With boys, comes the additional training to stand to potty. Sometimes Jack enjoyed sitting versus standing. In order to make standing to potty fun, we threw in a simple cereal cheerio into the toilet for him to aim and watch float at the bottom. When the fun of that was dimished, we used food coloring in the toilet. He got to choose which color we would put in and watched as it changed color upon urination.

Then we came to the milestone of needing Jack to verbally communicate his need to potty. We developed a very simple motivational chart. We divided a small poster board in half and labeled one half pee pee and the other poo poo. We gave Jack stickers for each time he went, one sticker for pee pee and two for poo poo. In order to encourage communication, we gave him a star when he actually said what he needed to do. And so began him saying pah-poo, his way of covering all bases.

After covering the entire poster-board in stickers, we took him to his favorite place, Chick -fil-A where he loves playing on the playground. He quickly began communicating pee-pee and poo-poo effectively and could differentiate between the two each time he went, as we pointed and read the words on the chart that denoted where he would be placing his stickers.

Soon after starting in the Head Start program at school last year, Jack began going potty by himself. But once he switched schools in January, that subsided. We have been trying to encourage independence at home and have found it difficult.

Just a couple weeks ago I asked school to help us with this and after a four day weekend Jack seemingly didn’t want to try. Then Friday came along and we said to him, “you have a great day at school and we will do pizza and a movie.” Not only did he have a fantastic day at school but he actually got up and went potty by himself! Now we are having the pleasure of him going to the bathroom all by himself both at school and home.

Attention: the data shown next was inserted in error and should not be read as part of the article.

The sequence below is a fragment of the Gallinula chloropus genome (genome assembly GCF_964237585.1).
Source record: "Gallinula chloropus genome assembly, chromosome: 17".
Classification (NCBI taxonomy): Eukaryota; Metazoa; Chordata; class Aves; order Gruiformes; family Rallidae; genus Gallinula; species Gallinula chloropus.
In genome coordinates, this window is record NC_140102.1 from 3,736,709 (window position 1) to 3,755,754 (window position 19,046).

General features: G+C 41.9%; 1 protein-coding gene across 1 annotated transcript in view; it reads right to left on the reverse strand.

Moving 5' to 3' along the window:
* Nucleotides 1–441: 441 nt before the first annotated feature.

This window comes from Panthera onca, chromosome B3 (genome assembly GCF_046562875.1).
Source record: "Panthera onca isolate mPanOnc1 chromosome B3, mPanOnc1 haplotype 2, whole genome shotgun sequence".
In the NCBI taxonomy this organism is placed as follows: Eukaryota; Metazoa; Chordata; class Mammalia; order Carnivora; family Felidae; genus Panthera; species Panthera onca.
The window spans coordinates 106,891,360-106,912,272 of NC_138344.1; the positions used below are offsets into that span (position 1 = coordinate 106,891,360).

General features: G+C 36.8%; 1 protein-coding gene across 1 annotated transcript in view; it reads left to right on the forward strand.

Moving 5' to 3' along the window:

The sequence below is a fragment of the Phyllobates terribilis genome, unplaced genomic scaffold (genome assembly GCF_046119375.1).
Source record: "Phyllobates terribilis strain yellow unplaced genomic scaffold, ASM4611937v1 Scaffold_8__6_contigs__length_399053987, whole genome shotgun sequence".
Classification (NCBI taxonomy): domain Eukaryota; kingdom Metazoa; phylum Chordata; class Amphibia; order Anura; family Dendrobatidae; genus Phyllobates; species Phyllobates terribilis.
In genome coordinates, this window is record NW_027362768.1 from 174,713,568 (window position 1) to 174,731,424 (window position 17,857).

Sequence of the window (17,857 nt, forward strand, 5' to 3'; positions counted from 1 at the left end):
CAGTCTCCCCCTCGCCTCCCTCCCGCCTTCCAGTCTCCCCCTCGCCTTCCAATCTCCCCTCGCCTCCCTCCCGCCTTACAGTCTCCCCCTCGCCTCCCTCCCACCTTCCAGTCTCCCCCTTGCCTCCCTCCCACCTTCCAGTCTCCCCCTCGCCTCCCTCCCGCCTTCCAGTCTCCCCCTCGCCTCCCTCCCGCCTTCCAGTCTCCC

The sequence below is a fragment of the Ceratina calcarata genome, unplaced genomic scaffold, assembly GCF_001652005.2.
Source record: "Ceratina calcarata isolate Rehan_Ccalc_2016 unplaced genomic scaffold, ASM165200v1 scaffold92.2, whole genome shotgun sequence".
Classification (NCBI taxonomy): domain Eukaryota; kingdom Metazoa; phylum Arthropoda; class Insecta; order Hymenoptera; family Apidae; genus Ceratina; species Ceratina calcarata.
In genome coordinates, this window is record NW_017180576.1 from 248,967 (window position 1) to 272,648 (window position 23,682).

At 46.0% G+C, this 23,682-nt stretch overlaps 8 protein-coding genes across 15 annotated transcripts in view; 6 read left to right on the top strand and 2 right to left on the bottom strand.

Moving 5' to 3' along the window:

http://www.amazon.com/The-Potty-Stool-Toddler-Training/dp/B000MZKTU4

Brain Plasticity: How I Changed My Son’s Brain to be More Environmentally Aware in a Summer

I read a book a couple of years ago that was recommended to me by a friend, “The Brain That Changes Itself”, by Norman Droidge. When I read it I couldn’t help but wonder how it would impact me and the raising of our son. Essentially the book presents the idea that the brain is far more malleable and trainable than we truly know; the term he used is “plasticity.”

Having a child with additional needs brings on its additional responsibilities and concerns. I don’t call them “special” needs because I don’t perceive Jack’s needs to be any more special than any other child. There are just additional concerns.